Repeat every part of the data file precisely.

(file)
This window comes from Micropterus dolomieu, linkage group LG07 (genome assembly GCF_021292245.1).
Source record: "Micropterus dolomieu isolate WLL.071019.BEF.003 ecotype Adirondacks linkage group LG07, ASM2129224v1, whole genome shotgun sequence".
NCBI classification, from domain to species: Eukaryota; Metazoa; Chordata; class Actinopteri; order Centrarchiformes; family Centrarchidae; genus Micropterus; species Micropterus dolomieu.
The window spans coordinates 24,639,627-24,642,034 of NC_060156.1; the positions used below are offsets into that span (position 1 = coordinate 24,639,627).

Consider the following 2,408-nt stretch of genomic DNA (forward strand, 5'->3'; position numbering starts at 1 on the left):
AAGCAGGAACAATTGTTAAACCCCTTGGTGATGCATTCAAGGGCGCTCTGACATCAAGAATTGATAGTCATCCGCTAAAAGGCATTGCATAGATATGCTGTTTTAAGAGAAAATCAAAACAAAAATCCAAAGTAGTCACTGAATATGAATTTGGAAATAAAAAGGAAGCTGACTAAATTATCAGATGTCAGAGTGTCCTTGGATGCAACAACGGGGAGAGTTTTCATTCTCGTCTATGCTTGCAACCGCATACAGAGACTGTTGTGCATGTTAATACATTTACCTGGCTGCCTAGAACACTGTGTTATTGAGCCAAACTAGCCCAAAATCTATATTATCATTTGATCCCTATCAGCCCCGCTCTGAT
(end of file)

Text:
This window comes from Micropterus dolomieu, linkage group LG07 (genome assembly GCF_021292245.1).
Source record: "Micropterus dolomieu isolate WLL.071019.BEF.003 ecotype Adirondacks linkage group LG07, ASM2129224v1, whole genome shotgun sequence".
NCBI classification, from domain to species: Eukaryota; Metazoa; Chordata; class Actinopteri; order Centrarchiformes; family Centrarchidae; genus Micropterus; species Micropterus dolomieu.
The window spans coordinates 24,639,627-24,642,034 of NC_060156.1; the positions used below are offsets into that span (position 1 = coordinate 24,639,627).

Consider the following 2,408-nt stretch of genomic DNA (forward strand, 5'->3'; position numbering starts at 1 on the left):
AAGCAGGAACAATTGTTAAACCCCTTGGTGATGCATTCAAGGGCGCTCTGACATCAAGAATTGATAGTCATCCGCTAAAAGGCATTGCATAGATATGCTGTTTTAAGAGAAAATCAAAACAAAAATCCAAAGTAGTCACTGAATATGAATTTGGAAATAAAAAGGAAGCTGACTAAATTATCAGATGTCAGAGTGTCCTTGGATGCAACAACGGGGAGAGTTTTCATTCTCGTCTATGCTTGCAACCGCATACAGAGACTGTTGTGCATGTTAATACATTTACCTGGCTGCCTAGAACACTGTGTTATTGAGCCAAACTAGCCCAAAATCTATATTATCATTTGATCCCTATCAGCCCCGCTCTGAT